Minister for Children opens St. Nicholas Montessori Teachers’ Association Annual Conference “The Child, Society and the World”
St. Nicholas Montessori College, 16 Adelaide Street, Dun Laoghaire.
Mr. Brian Lenihan T.D., Minister for Children officially opened the Annual Conference of the St. Nicholas Montessori Teachers’ Association, entitled “The Child, Society and the World”, today. The Association is one of the seven National Voluntary Childcare Organisations funded under the Equal Opportunities Childcare Programme (EOCP) 2000 – 2006.
The Minister said that the Association will continue to be funded under the new €575 million National Childcare Investment Programme 2006 – 2010, announced in Budget 2006 which succeeds the EOCP and is under the remit of the new Office of the Minister for Children (OMC). The decision to create a major new five year Investment Programme immediately, rather than wait until the EOCP expired in 2006, is evidence of the Government’s commitment to the continued provision of quality childcare. The Programme aims to provide a proactive response to the development of quality childcare supports and services which are grounded in an understanding of local needs. It will build on the existing EOCP Programme and will incorporate a number of key objectives including the creation of 50,000 additional childcare places, including 5,000 after school places and 10,000 pre-school places aimed at 3 to 4 year olds.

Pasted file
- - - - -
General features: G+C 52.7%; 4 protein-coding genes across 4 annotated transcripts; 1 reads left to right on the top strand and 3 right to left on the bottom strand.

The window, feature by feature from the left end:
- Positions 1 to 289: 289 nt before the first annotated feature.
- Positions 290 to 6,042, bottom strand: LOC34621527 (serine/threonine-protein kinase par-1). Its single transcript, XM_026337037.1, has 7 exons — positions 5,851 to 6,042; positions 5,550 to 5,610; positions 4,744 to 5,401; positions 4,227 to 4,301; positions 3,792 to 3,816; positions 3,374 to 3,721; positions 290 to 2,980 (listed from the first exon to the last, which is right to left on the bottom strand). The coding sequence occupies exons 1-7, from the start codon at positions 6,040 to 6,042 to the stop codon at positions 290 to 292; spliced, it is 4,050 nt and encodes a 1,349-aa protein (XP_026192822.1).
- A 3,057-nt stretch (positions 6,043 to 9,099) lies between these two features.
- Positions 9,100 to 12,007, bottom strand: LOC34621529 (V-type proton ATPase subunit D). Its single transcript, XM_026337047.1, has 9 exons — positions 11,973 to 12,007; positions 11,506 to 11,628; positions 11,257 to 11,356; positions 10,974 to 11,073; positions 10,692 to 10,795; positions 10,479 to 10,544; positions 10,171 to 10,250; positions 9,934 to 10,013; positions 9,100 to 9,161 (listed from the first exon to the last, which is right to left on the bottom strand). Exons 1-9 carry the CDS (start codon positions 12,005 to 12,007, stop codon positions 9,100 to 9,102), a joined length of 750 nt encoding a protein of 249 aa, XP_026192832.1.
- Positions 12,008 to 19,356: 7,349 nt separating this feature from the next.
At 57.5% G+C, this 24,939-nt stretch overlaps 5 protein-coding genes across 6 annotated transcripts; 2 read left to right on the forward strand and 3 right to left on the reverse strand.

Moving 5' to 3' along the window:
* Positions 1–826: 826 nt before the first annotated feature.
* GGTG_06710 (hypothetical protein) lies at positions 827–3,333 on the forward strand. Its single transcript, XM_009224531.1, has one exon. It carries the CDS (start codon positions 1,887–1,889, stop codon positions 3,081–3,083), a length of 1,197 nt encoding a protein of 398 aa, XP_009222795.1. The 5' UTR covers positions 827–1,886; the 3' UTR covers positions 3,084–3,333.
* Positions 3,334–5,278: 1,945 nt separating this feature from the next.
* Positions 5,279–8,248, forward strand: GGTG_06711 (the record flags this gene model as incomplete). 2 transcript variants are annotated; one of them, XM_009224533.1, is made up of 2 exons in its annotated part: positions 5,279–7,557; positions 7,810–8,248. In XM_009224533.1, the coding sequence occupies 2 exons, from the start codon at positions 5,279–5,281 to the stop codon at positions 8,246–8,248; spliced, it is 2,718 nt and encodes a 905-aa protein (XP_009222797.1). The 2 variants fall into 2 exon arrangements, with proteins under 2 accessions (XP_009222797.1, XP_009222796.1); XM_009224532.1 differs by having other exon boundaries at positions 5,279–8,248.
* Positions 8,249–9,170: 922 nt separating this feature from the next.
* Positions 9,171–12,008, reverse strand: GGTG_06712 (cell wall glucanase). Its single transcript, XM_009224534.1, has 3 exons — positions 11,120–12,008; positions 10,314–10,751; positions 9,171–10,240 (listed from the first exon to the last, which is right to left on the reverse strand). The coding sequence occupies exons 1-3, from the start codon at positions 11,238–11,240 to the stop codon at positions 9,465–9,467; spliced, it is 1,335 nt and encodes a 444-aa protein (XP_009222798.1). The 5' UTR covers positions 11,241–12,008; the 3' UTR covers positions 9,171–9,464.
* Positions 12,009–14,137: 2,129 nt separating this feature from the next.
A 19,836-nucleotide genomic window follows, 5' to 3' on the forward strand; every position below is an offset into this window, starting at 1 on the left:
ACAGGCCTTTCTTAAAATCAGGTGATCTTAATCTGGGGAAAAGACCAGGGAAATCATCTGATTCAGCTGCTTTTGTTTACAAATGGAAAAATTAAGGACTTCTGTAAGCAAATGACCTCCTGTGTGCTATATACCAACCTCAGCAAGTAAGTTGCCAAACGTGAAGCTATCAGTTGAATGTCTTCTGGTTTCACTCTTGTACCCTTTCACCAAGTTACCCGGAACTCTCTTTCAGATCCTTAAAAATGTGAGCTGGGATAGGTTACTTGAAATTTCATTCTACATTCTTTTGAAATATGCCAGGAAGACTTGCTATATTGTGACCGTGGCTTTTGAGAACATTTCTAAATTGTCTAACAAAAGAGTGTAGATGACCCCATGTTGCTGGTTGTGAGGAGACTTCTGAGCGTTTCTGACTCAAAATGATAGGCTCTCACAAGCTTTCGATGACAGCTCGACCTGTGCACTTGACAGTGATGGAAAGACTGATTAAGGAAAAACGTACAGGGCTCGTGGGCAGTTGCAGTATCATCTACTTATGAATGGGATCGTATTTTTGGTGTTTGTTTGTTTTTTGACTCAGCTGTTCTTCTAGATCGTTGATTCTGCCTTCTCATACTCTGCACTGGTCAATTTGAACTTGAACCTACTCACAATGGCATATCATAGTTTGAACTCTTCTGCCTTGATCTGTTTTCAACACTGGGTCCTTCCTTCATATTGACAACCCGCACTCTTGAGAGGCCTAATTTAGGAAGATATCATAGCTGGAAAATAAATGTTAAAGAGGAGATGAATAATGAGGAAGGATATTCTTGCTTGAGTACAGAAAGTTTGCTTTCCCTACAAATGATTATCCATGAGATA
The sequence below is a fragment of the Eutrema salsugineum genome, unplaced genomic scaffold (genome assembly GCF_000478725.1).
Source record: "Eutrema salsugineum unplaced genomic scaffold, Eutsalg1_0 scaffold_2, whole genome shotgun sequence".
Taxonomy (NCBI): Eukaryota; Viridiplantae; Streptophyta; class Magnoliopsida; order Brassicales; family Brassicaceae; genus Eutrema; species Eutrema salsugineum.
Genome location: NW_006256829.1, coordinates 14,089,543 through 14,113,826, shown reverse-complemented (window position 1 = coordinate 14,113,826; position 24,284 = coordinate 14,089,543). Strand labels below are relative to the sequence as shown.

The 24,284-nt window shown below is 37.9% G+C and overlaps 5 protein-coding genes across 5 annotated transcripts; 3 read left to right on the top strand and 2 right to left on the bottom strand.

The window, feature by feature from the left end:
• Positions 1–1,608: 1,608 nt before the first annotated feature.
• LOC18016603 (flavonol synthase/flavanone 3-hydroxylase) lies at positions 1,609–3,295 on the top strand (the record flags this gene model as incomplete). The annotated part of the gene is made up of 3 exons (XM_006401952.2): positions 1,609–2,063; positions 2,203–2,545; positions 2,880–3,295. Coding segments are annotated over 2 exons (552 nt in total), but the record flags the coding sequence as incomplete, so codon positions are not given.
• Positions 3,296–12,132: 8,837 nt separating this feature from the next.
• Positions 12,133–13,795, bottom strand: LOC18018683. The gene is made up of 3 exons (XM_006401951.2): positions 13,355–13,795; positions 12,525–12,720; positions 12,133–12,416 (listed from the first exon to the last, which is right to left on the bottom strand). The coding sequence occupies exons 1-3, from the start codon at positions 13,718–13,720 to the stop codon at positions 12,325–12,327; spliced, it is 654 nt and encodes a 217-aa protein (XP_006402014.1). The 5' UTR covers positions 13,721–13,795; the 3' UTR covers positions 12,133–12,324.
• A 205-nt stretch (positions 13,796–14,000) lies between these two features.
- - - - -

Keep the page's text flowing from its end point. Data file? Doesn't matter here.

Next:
In his opening speech, Minister Lenihan emphasised the need to promote social inclusion and cultural awareness and develop appropriate responses in our rapidly evolving, culturally diverse society. He congratulated the St. Nicholas Montessori Teachers’ Association for its contribution to the Early Childcare and Education sector in Ireland.
The Conference aimed to explore values, attitudes and cultures in the Early Years Sector and to encourage Montessori pre-school providers to incorporate a global perspective within their education programmes for pre-school children. Speakers at the conference included Ms. Helen Sholdice, a play therapist; Ms. Ann Haig, an early intervention specialist working for Down Syndrome Ireland; Ms. Asiya Altawash, a founder and teacher in the Muslim National School in Dublin; and Ms. Rachel Harshman, from Tennessee, USA, who presented a paper on Judaism in the pre-school setting.
Minister Lenihan also said the Government had given a clear mandate with ambitious targets for the next five years, not just in terms of additional childcare places, but also in terms of the specific needs for pre-school services, school age childcare and wrap around services for children and parents. To deliver on the targets set, which include the creation of additional trained childcare personnel to ensure that quality services for early childhood care and education are delivered, the OMC plans to develop a new Training Strategy to meet both the existing and future needs. The Minister emphasised his commitment to ensuring that these targets are met in a way which takes account of the specific needs of parents and their children. While meeting these targets will require careful planning and incremental development, Minister Lenihan said he was confident that he has been given the necessary tools and resources to deliver on them over the lifetime of the Programme.